Volume 11, Issue 1, January 1940
Index of content:
11(1940); http://dx.doi.org/10.1063/1.1751561View Description Hide Description
The Westinghouse WL‐759 ``trigger'' tube is designed to operate small relays and yet is controlled by currents less than 10−11 amp. in the starting anode circuit. Investigation shows that this is possible because of an ``avalanche'' effect set off by the radioactivity of the cathode after the starting anode has attained the critical potential for the efficient development of the high ion density needed to bring about the complete development of a glow discharge between the cathode and the principal anode of the tube. Other electrical characteristics of the tube are also discussed.
11(1940); http://dx.doi.org/10.1063/1.1751569View Description Hide Description
A magnetic beta‐ray spectrometer of high resolution has been constructed. The theory of the resolution of this instrument has been investigated in detail and applied to the design of the slit system. The effects of scattering within the vacuum chamber have been studied and reduced to a negligible value. The corrections for the efficiency of the Geiger‐Müller counter and for the absorption in the counter window have been obtained as a function of the momentum of the incoming particles.
11(1940); http://dx.doi.org/10.1063/1.1751557View Description Hide Description
This paper is a discussion of the effects, on the use of the electrostatic energy spectrograph for charged particles, of the field distortions at the edges of the spectrograph plates and in between the plates. These effects are evaluated and shown not to be negligible in measurements of highest precision. It is shown how, by properly locating the source and detector of charged particles, to eliminate these effects to the extent of a first approximation. The discussion is carried through for only one particular form of spectrograph plates, but the modifications necessary to make it applicable to any other form of spectrograph are adequately pointed out.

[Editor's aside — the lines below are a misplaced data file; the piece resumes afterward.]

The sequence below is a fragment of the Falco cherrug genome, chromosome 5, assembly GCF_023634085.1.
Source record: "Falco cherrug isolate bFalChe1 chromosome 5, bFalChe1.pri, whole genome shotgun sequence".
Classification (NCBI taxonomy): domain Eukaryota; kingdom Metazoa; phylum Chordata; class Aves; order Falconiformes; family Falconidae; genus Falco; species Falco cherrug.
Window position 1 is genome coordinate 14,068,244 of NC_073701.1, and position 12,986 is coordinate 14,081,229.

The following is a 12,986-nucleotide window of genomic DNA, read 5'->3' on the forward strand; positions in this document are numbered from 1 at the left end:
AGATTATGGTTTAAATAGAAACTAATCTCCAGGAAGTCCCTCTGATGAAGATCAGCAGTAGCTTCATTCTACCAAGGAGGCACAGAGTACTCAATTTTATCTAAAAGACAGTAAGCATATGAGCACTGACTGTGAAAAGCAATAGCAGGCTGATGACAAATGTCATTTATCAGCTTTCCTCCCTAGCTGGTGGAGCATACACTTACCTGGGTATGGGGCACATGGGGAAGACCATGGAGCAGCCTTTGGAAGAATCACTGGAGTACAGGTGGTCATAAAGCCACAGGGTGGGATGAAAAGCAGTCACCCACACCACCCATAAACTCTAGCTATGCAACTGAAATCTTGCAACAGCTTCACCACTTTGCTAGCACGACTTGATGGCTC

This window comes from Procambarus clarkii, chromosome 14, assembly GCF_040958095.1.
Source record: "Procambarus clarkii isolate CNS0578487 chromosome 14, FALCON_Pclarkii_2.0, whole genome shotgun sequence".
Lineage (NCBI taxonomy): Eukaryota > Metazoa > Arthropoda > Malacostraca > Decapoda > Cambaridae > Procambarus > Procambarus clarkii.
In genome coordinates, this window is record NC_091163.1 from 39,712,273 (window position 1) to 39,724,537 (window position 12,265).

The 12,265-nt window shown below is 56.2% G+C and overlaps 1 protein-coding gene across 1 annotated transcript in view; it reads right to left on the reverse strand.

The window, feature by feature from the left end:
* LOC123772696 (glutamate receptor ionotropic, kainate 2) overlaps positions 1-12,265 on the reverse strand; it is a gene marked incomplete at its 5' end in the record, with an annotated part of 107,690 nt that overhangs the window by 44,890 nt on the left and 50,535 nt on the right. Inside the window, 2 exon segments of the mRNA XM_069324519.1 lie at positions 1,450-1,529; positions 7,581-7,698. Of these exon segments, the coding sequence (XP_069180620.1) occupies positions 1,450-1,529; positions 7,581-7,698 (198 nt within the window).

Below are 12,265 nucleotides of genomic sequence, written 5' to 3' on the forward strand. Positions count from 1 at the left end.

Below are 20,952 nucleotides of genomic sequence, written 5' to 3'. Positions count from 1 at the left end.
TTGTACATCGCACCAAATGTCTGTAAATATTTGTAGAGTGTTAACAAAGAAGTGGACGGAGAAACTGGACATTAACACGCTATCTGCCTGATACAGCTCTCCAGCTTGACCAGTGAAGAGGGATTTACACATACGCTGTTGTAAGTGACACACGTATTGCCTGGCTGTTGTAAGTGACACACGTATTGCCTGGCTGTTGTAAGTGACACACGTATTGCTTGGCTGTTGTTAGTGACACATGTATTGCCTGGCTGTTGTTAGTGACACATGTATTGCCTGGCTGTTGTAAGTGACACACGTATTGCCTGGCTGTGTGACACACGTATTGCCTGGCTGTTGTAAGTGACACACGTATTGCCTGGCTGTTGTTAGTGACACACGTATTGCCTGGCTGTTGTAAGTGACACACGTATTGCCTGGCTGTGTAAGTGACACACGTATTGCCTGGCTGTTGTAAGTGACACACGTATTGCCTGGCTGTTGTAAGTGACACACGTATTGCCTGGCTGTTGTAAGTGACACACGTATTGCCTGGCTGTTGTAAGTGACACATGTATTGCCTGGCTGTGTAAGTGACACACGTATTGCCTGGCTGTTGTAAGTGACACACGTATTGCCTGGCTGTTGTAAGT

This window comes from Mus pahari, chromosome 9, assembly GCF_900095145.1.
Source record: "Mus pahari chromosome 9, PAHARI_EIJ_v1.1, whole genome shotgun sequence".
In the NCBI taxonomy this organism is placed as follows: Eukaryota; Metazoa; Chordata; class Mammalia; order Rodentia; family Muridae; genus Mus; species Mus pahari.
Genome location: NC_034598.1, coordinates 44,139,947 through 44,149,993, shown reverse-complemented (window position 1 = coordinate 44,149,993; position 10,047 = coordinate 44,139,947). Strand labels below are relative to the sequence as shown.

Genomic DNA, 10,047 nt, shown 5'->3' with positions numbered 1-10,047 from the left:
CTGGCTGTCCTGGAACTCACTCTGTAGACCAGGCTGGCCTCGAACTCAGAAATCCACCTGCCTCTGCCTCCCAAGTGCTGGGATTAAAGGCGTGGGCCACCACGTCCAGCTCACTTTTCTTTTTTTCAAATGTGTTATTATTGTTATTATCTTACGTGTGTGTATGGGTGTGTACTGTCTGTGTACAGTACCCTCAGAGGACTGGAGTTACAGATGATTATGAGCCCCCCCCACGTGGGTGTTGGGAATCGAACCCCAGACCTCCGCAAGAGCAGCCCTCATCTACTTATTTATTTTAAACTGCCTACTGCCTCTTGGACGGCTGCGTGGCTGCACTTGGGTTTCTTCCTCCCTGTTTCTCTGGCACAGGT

11(1940); http://dx.doi.org/10.1063/1.1751559View Description Hide Description
11(1940); http://dx.doi.org/10.1063/1.1751560View Description Hide Description
The volt and ampere sensitivity of a moving coil galvanometer is treated in terms of the electrical circuit, the galvanometer design, and the time used for taking observation. Only cases where the current is constant are discussed; ballistic use is not treated. The term ``resolution of galvanometer readings'' is suggested to describe the experimentally determined change in potential difference or current that can be measured with a stated probable error in a stated measuring time under actual working conditions. The use of a galvanometer as a deflecting, partial‐deflecting and null instrument is discussed.
11(1940); http://dx.doi.org/10.1063/1.1751562View Description Hide Description
Formulas are derived for the change in e.m.f. and current that can be resolved with a given precision in a given time for taking readings. The resolving power of the underdamped state (κ=0.8) is about 10 percent more favorable than for critical damping. Considering a galvanometer as an engine for converting electrical energy into potential energy shows that its effective efficiency is about 40 percent that of an ideal engine.
11(1940); http://dx.doi.org/10.1063/1.1751563View Description Hide Description
A constant path acoustic interferometer is described, which operates by varying the pressure of the gas being studied. This variation in pressure results in the appearance of standing waves between the crystal and reflector. The resulting reaction peaks, detected by the usual methods, allow of determination of the wave‐length, and consequently the velocity, if the frequency be known. Comparison is made of the results on ethylene gas at 23.0°C and pressures between 35 to 55 atmospheres obtained with this instrument and those of a moving reflector interferometer. The two sets of data agree within the limits of error of the measurements.
11(1940); http://dx.doi.org/10.1063/1.1751564View Description Hide Description
An apparatus and procedure is described for measuring electrical frequencies from 1 to 15 kc with an accuracy of 0.001 percent. The broadcast frequency of a radio station is subdivided to give 100.000 cycles. Beats between the unknown frequency and known integral multiples of the 100 cycles are then counted.
11(1940); http://dx.doi.org/10.1063/1.1751565View Description Hide Description
A simple method for construction of an ether‐vapor thermostat is described, and a relaycontrol system for accurate temperature control of rooms is given. With this arrangement, the temperature at specified localities in a room may be kept constant to less than 0.05°C over long periods of time.
11(1940); http://dx.doi.org/10.1063/1.1751566View Description Hide Description